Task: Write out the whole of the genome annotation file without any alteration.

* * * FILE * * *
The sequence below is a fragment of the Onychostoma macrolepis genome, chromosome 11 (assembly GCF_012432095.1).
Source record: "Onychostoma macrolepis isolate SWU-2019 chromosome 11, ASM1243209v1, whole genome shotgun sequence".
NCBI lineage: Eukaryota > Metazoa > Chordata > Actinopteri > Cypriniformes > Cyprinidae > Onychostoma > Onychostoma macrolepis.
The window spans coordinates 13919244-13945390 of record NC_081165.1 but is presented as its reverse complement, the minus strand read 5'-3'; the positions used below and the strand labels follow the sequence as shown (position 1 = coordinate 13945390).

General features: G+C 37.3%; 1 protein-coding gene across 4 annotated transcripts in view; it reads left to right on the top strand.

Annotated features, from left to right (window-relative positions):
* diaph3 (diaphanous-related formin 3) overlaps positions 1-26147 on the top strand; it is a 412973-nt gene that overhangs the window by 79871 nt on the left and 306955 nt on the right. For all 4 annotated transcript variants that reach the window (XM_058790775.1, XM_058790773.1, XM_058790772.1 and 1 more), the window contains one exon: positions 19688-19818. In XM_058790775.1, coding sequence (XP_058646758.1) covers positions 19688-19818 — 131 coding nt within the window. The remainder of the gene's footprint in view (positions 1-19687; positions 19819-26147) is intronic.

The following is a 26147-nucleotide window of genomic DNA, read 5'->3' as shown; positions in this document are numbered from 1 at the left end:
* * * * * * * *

The sequence below is a fragment of the Onychostoma macrolepis genome, chromosome 11 (assembly GCF_012432095.1).
Source record: "Onychostoma macrolepis isolate SWU-2019 chromosome 11, ASM1243209v1, whole genome shotgun sequence".
NCBI lineage: Eukaryota > Metazoa > Chordata > Actinopteri > Cypriniformes > Cyprinidae > Onychostoma > Onychostoma macrolepis.
The window spans coordinates 13919244-13945390 of record NC_081165.1 but is presented as its reverse complement, the minus strand read 5'-3'; the positions used below and the strand labels follow the sequence as shown (position 1 = coordinate 13945390).

General features: G+C 37.3%; 1 protein-coding gene across 4 annotated transcripts in view; it reads left to right on the top strand.

Annotated features, from left to right (window-relative positions):
* diaph3 (diaphanous-related formin 3) overlaps positions 1-26147 on the top strand; it is a 412973-nt gene that overhangs the window by 79871 nt on the left and 306955 nt on the right. For all 4 annotated transcript variants that reach the window (XM_058790775.1, XM_058790773.1, XM_058790772.1 and 1 more), the window contains one exon: positions 19688-19818. In XM_058790775.1, coding sequence (XP_058646758.1) covers positions 19688-19818 — 131 coding nt within the window. The remainder of the gene's footprint in view (positions 1-19687; positions 19819-26147) is intronic.

The following is a 26147-nucleotide window of genomic DNA, read 5'->3' as shown; positions in this document are numbered from 1 at the left end: